"There needs to be a homemaker
exercising some measure of skill,
Edith Schaeffer, What is a Family
I love this quote by Edith Schaeffer, all of her books have inspired my creativity but especially reading Hidden Art as a bride (now called The Hidden Art of Homemaking) and What is a Family... over and over in the
My own mother was a wonderful woman but the circumstances of her life did not make for creating a beautiful home. It was through Edith's books that I found not only the permission to create... but the understanding that it was essential to the joy of my family. Which is why the above quote is so special. A family needs someone to be the one who creates beauty and makes memories and thinks of ways to bring the joy of the Creator into the home.
As this is my year to Create, I have been praying for and looking to ways I can bring that creative spirit back to my life. One such road to creativity came about in a rather unusual conversation with my sister, Bonnie. We were chatting away one day when she suddenly asked me if I realized how much work I had caused her last summer... ummm... no.
Then it turned out to be a rather If You Give a Mouse a Cookie sort of adventure. She reminded me of the lavender plant I had dropped off one day, when I realized I didn't have room for it in my own herb garden. Yes, I remember that... I was there. She ended up enjoying the lavender so much that she purchased a couple dozen herb plants when they went on clearance (for twenty cents each!), grew them, dried them, and enjoyed it all so much that she asked for a dehydrator for Christmas. All because there was no room in my garden.
As a further result of that conversation, talk went to growing and harvesting and canning and getting together this spring so her granddaughter (now that is a twist) can help us do some canning. For you see... umm...I have this problem with learning new things so I have this pressure canner that has never been used. Over ten years old and it has not seen one glass canning jar... or any other material for that matter.
It's not that I a perfectionist (family laughing in the background at that one), it is more that I don't like the learning curve involved in something new... especially equipment with all those instructions to keep it from blowing up... and knitting needles.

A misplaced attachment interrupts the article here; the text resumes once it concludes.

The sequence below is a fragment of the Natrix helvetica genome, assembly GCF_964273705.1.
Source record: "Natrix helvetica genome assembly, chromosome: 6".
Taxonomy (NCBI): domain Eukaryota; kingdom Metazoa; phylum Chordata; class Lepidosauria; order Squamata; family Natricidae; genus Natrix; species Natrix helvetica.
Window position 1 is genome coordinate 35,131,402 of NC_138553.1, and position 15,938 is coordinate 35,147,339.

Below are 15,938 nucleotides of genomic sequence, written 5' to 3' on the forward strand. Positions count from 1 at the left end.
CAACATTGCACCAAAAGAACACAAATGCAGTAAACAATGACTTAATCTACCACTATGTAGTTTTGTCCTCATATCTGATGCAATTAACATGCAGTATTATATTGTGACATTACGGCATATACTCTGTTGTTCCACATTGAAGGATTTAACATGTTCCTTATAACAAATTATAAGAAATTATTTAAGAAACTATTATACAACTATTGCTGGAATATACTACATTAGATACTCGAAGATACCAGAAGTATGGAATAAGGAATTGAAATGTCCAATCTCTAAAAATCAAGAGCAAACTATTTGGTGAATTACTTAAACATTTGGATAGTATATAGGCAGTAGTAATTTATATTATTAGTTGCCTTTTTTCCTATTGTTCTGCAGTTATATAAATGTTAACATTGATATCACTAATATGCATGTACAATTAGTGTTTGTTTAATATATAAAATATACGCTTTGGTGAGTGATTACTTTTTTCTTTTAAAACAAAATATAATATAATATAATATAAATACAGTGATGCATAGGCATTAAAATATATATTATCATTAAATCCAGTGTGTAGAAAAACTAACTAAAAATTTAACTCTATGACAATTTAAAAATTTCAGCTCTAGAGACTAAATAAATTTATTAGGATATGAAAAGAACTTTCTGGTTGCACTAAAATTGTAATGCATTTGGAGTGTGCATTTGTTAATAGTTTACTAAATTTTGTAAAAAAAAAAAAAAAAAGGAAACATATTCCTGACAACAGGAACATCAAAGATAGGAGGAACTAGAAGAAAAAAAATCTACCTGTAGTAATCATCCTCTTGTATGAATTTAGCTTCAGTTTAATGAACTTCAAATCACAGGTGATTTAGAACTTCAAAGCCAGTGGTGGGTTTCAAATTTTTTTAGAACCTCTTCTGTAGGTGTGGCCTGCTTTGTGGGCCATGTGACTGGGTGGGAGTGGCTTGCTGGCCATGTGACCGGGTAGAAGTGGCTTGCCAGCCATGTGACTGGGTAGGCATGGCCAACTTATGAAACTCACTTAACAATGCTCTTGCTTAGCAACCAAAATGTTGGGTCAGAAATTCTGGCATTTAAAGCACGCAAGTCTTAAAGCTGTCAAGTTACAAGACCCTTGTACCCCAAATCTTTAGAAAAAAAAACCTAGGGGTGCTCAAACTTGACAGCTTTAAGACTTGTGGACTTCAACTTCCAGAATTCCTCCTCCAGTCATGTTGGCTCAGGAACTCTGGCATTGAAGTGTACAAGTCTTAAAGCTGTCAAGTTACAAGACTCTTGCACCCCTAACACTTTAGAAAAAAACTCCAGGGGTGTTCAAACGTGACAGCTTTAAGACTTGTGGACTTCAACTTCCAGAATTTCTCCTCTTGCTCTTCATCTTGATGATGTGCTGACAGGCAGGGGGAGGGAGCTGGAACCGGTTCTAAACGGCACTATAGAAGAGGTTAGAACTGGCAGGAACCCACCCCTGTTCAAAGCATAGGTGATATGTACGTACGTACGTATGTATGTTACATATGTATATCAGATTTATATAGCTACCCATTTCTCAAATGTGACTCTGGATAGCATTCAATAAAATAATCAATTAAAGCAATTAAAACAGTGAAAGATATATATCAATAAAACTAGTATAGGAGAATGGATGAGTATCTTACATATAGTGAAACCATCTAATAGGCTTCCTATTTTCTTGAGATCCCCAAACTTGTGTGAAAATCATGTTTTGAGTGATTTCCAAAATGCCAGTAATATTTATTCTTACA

But God has other plans and one must be careful what they pray about... as in telling Him I submit to this being my year to create. For this simple gift of an herb plant last summer will most likely end up in getting back to water bath canning and learning the pressure canner this year... small beginnings always necessary before they become something more.
I've made another start as one of my organizing projects was going through the fabric I held onto through my non-sewing years. My sewing machine has been dropped off at the shop and a part ordered. A discussion about knitting and learning to knit with my friend who has promised a beginning lesson. The dust taken off the cake decorating kit I bought with Christmas money... last year. The materials for my scrapbook journal all assembled, ready for use. A decision to better organize recipes I want to try and then... really make them.
Oh, I have been creative through the years, my house is my canvas and you know how I love to display all things teatime... as well as vintage. I made the decision to (finally) start a vegetable garden a few years ago and I'm learning more as each season passes. There is always more to learn about any form of gardening.
So, it isn't that I never create, it is just that I fear not being an expert. There, I've said it... it is hard to not do things well (let's not even talk about perfectly). And when you begin... you often are far from good. Believe me, have you ever had a child learning to play a violin???
I think especially those of us in modern Western cultures, where there are experts on absolutely everything, need to return to being Renaissance men and women. We need to do without being an expert. Perhaps that is what I loved most about the homeschooling years, we dabbled a bit in "this" and "that" and it kind of gave us permission to try and fail and try again and get really good at some things.
So, in this this year of... create... I'm tossing aside the need to become an expert in anything to try a lot of creating. I may only have minutes to work on the scrapbook journal, and an hour here and there to sew, and if I'm fortunate... an afternoon to try my hand at pastry bags and royal icing. I'm going to try new herbs and cooking with kale and braided bread and knitting a scarf and perhaps I may even learn what all those little symbols on my camera mean... maybe.
Everything has to have a beginning, no matter how imperfect it is. As my very favorite quote of Edith goes, "If you expect perfection or nothing, you will always end up with... nothing". Same with not starting at all, if one does not make that first effort... one ends up at the end of the week and the month and the year and the lifetime with... nothing.
No books written, quilts to hand down to children and grandchildren, knitted scarves to remember one by, no scrapbooks, no memories of beautifully decorated cakes or cupcakes, no songs written or sung, no handwritten recipe cards with chocolate stains, no paintings or photographs, nothing... because we were afraid to start. How sad...